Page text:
The Washington Post
September 11, 1998; Page N49
War, in Black and White

                  By Eugene L. Meyer

                  THE CENTENNIAL of the Spanish-American War, like the historical
                  event itself, seems to have come and gone in a flash. But wait! The
                  aftershocks of the war lingered for years, some would argue for even a
                  century. So, before we move on, here come two exhibits to remind us that
                  war is never quite "splendid" nor "little," as Secretary of State John Hay
                  glibly described the conflict.

                  The exhibits, at the National Museum of Health & Medicine and in the
                  Smithsonian's Ripley Center, show us that war, however the politicians and
                  top brass paint it, is still hell to the participants and to the indigenous
                  peoples who suffer in its wake.

                  It's likely that the 250,000 who, whipped into a patriotic frenzy, enlisted to
                  fight Spain, hadn't a clue what they were up against -- not so much Spanish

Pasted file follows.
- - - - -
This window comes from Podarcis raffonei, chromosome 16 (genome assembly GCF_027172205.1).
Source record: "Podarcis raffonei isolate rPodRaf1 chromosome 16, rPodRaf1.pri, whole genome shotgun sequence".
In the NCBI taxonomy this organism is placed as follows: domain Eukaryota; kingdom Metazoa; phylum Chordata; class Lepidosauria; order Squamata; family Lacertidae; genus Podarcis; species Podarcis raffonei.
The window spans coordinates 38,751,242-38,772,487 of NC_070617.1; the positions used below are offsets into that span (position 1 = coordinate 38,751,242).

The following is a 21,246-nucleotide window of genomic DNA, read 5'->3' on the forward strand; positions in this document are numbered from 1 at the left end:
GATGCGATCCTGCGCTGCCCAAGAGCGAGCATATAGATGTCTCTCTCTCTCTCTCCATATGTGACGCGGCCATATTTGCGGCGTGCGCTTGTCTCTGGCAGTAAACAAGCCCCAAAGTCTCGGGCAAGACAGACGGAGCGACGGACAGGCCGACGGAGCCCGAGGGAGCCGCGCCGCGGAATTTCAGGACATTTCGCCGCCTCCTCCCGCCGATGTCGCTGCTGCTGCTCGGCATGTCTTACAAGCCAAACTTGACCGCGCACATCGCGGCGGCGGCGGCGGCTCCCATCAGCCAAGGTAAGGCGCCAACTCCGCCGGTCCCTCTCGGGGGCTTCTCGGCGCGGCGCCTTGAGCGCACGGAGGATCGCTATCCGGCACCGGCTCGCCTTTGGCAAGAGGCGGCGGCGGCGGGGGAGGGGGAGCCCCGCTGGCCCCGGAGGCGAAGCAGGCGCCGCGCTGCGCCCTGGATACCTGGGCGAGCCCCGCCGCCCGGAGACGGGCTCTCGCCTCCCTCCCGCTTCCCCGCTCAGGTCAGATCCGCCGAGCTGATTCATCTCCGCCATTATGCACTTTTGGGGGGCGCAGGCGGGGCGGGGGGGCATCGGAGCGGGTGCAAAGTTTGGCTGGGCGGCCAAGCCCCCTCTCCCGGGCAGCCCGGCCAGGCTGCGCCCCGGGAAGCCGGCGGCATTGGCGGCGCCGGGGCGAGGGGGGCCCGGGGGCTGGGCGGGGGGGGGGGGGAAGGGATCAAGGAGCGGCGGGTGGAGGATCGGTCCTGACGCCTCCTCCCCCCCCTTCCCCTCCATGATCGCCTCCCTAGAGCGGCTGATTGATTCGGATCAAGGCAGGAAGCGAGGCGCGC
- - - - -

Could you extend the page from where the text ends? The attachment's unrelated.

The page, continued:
bullets as disease, which accounted for far more fatalities than did battle
                  wounds. Nor did they expect a prolonged postwar insurrection in the
                  Philippines or an occupation of Cuba that lasted, the first time, until 1902.

                  War has a paradoxical way of accelerating the technology of both killing
                  and curing, and the Spanish-American War was no exception, as the
                  exhibit at the National Museum of Health & Medicine illustrates. Here was
                  the first wartime use of X-rays, and the exhibit includes a dramatic image
                  of a bullet lodged in a man's skull.

                  This modest but powerful exhibit consists of 17 photographs, along with
                  several artifacts and an oil painting of the U.S. Army hospital ship Relief,
                  which took in the sick and wounded off the coasts of Cuba and Puerto

                  The pictures range from the primly posed to the pitiful, from six nurses
                  facing the camera on the hurricane deck of the Relief to a trench full of
                  dead Filipino insurgents, a ghastly image reminiscent of photos taken at
                  Antietam's "Bloody Lane" during the Civil War. "It's horrifying," said
                  Michael G. Rhode, museum chief archivist and the show's curator, "but at
                  the same time, war isn't pretty, as anyone who's seen 'Saving Private Ryan'

                  None of the images are what would be called heroic, but some are stirring.